Hand-drawn double-page map of the Bonin Islands. 61 folding leaves. Large 8vo (268 x 200 mm.), orig. wrappers, stitched, spine backed at an early date with matching paper. [Japan: ca. 1860].
An intriguing manuscript containing early Japanese translations of American reports drafted during Perry’s mission to the Bonin Islands (Ogasawara-shima) in June 1853, one month before he sailed into Edo Bay for the first time. It is a fascinating record of America’s colonial and commercial ambitions in the mid-19th century and Japan’s response. The volume’s upper wrapper bears the official seal (onikki kata) belonging to the Keeper of the Diary, the functionary responsible for recording important events on behalf of the bakufu.
We are uncertain how the Japanese obtained these secret American documents and when this manuscript was compiled. Perhaps it was composed after Japan’s 1860 Embassy to the United States, when representatives were sent to Washington to negotiate a treaty between the two nations. Upon the return of Japan’s diplomatic mission, the chief negotiator, Yoshitake Kimura, assigned a linguist, Kudo Iwaji, the task of translating the documents and books they had brought back. He also translated Perry’s Narrative of the Expedition of an American Squadron to the China Seas and Japan (1856); it remained in manuscript until 1912. Iwaji is mentioned twice herein as the compiler of our manuscript volume.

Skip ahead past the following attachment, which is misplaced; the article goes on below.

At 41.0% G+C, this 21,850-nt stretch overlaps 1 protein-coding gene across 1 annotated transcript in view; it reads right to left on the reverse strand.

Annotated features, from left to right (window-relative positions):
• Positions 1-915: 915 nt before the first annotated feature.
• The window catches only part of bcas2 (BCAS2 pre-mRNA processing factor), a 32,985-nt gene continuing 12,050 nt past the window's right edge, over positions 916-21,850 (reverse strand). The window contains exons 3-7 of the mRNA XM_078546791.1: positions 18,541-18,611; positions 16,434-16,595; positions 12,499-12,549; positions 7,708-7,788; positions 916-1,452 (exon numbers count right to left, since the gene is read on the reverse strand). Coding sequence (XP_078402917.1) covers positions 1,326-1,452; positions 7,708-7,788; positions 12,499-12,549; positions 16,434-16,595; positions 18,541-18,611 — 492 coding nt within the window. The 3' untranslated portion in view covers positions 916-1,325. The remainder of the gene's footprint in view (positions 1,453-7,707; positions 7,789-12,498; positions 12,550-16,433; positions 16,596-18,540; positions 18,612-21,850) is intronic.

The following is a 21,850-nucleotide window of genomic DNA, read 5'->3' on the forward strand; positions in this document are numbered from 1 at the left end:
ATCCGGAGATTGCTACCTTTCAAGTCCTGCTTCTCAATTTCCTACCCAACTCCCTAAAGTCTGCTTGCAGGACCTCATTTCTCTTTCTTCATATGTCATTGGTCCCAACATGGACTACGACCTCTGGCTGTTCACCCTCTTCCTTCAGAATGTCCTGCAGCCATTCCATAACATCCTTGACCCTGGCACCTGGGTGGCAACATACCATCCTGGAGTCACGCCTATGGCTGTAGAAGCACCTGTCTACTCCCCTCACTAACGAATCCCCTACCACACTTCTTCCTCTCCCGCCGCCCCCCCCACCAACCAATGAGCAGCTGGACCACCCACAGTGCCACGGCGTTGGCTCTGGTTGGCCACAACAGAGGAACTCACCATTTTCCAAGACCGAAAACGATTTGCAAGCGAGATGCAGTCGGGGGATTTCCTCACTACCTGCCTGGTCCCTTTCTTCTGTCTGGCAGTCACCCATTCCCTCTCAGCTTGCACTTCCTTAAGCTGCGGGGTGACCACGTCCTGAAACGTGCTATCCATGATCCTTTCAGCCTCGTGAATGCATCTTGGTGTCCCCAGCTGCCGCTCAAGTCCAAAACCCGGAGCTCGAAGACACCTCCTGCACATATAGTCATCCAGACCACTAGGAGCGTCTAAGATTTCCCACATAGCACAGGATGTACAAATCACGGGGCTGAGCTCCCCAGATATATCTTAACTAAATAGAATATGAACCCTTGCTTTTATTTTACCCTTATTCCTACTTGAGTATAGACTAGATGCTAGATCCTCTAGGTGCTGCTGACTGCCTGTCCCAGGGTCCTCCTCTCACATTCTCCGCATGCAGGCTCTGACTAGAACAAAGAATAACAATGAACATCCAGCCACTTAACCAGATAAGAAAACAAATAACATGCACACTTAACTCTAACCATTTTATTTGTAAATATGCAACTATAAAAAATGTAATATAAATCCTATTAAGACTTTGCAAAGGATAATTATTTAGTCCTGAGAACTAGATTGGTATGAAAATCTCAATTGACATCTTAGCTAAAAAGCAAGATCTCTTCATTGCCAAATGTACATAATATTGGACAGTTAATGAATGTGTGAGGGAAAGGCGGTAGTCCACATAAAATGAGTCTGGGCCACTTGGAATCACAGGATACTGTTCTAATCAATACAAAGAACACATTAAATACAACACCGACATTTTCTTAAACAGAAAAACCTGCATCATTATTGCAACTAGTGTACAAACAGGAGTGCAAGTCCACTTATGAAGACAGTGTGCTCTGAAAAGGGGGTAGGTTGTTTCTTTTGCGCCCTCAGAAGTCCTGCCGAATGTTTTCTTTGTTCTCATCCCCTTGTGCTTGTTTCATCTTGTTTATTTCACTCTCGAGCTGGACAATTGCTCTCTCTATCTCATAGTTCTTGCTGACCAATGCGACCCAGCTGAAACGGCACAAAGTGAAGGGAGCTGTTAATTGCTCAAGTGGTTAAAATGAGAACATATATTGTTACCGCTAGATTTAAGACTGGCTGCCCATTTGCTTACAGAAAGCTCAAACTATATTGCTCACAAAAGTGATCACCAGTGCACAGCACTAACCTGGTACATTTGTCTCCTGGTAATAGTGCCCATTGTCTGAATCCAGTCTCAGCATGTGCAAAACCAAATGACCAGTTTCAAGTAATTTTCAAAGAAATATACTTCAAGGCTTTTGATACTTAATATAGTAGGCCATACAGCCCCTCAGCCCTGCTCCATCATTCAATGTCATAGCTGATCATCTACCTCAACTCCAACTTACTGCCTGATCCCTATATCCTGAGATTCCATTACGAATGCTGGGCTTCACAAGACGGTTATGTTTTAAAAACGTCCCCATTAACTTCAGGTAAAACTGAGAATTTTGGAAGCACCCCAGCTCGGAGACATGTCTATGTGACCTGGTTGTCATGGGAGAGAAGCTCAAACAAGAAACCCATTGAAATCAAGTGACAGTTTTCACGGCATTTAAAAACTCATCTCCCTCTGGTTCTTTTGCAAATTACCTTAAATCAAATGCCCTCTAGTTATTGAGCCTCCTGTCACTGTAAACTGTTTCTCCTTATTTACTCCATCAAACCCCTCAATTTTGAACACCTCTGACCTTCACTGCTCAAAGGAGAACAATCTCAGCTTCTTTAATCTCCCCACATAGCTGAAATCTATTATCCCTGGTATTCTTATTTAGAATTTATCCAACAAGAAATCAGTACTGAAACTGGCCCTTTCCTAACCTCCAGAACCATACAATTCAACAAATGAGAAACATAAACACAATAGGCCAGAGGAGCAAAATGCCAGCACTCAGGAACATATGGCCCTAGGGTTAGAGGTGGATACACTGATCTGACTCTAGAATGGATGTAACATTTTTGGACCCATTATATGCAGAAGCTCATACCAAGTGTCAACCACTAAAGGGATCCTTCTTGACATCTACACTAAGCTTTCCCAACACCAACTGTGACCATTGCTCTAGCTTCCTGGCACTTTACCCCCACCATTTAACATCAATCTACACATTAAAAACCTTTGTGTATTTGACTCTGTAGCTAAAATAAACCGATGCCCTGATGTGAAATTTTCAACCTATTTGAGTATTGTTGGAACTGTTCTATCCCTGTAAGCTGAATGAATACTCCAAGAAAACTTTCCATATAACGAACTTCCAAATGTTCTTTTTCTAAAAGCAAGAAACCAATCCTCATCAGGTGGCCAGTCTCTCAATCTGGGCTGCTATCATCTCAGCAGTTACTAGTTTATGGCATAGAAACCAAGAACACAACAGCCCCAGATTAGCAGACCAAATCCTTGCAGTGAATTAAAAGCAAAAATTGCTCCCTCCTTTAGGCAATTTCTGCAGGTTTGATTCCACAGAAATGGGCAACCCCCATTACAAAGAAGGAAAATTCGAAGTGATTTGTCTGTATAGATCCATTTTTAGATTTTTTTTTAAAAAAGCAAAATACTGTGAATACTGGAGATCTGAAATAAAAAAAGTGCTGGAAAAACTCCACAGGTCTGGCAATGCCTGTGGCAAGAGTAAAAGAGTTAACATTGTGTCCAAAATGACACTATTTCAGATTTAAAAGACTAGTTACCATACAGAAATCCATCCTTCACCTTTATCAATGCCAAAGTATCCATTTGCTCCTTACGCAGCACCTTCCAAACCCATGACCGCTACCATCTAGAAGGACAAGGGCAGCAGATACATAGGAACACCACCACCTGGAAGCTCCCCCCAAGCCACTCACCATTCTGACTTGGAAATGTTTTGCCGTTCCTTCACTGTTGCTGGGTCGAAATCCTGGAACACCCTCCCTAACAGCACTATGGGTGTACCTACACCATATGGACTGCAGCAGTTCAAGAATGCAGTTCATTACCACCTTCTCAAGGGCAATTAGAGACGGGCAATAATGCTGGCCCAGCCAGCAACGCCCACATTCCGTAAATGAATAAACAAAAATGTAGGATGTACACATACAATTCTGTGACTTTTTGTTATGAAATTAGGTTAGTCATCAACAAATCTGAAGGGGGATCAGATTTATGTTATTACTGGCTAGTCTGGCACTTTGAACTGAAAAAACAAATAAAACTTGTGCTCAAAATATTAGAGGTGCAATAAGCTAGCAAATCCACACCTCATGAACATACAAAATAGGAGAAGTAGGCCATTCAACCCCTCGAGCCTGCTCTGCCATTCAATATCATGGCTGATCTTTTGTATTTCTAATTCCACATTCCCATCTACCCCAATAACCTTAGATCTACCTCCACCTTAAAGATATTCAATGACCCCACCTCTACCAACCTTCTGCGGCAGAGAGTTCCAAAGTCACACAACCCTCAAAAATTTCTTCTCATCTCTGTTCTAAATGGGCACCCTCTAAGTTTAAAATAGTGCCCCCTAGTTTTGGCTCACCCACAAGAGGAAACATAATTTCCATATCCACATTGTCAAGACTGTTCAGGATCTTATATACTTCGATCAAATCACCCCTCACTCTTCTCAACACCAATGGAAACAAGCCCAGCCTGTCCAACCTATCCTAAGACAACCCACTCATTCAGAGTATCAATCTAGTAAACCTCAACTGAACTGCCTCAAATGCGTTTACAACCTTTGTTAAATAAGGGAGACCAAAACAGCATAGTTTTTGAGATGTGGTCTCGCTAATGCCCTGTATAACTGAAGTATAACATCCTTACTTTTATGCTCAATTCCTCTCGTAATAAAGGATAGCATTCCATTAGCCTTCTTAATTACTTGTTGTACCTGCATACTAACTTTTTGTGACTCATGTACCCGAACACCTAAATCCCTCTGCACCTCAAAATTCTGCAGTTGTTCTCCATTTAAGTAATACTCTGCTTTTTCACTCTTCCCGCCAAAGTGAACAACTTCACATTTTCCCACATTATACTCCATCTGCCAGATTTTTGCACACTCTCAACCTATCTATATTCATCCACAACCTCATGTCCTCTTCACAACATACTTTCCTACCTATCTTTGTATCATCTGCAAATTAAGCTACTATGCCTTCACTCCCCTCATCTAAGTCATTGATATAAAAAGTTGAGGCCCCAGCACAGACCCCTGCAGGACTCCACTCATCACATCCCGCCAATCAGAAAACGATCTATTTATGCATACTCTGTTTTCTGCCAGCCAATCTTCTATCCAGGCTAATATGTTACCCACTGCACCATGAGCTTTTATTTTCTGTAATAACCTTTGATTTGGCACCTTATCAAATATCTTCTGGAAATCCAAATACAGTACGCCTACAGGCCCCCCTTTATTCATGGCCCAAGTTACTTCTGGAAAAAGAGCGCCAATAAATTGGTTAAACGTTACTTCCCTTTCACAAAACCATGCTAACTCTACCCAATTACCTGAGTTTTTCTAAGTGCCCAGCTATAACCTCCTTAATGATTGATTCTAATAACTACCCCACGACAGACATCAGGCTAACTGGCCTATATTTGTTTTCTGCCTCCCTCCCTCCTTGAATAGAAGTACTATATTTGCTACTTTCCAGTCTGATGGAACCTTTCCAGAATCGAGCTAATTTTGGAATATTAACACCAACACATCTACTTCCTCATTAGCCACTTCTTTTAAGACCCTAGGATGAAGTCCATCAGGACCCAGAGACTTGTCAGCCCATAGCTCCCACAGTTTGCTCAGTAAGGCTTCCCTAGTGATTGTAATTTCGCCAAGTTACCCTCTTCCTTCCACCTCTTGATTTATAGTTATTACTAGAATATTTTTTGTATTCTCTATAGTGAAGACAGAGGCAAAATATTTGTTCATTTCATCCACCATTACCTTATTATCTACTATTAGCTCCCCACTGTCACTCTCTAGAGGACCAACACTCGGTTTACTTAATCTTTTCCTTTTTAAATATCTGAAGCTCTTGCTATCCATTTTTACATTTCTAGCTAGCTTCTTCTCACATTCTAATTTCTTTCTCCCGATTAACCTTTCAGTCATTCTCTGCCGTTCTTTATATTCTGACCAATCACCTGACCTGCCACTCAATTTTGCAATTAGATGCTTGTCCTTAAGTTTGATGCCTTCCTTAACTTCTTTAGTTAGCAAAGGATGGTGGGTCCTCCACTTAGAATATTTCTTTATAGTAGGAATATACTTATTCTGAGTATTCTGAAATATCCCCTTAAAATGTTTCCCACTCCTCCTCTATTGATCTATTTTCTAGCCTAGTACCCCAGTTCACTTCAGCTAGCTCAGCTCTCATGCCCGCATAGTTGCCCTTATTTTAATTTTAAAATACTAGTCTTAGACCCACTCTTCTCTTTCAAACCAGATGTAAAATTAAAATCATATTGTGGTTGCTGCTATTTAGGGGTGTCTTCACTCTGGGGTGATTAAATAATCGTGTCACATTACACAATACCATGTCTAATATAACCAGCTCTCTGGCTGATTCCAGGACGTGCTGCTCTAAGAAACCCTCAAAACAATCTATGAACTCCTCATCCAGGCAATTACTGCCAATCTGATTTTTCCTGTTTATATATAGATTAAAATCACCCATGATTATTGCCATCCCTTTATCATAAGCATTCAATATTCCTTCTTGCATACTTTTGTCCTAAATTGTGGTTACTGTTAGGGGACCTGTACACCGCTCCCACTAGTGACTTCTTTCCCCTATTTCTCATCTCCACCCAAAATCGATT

Before Perry’s fateful incursion to Edo Bay in July, he explored the Bonin Islands as a potential coal depot and resupply station for future travel and commerce between the United States and Asia. This manuscript is based on accounts of this expedition written by Anton L.C. Portman (Perry’s Dutch translator) and the American translator Samuel W. Williams (1812-84), an expert in Chinese and Japanese, who are referred to several times in the text. Our high-level Japanese-government-produced report is divided into two sections, based on these firsthand reports by Williams and Portman.
At the beginning of the volume is a two-page manuscript map of the archipelago’s two main islands (Chichi-jima and Haha-jima). The text offers a lengthy history of the islands and the various attempts by Britain and Russia to claim it. It is also filled with very detailed notes on the climate, ecology, natural resources, etc. Portman’s portion has rather scholarly observations on some botanical specimens that were collected.
All of this information on the archipelago would have been extremely useful to the Japanese when they made an official claim to it in 1862. Control of the islands was ceded to the United States after World War II and in 1968 returned to Japan.
In excellent condition. Preserved in a chitsu.
❧ Peter Booth Wiley, Yankees in the Land of the Gods: Commodore Perry and the Opening of Japan (1990), pp. 204-14.
The National Archives of Japan spring 2004 digital exhibition “Gekido Bakumatsu – Kaikoku no shogeki –” [“The end of the turbulent Edo period – Impact of the Opening of the country”] (accessed 11 February 2022) was of great help as we wrote this description.
Item ID: 8050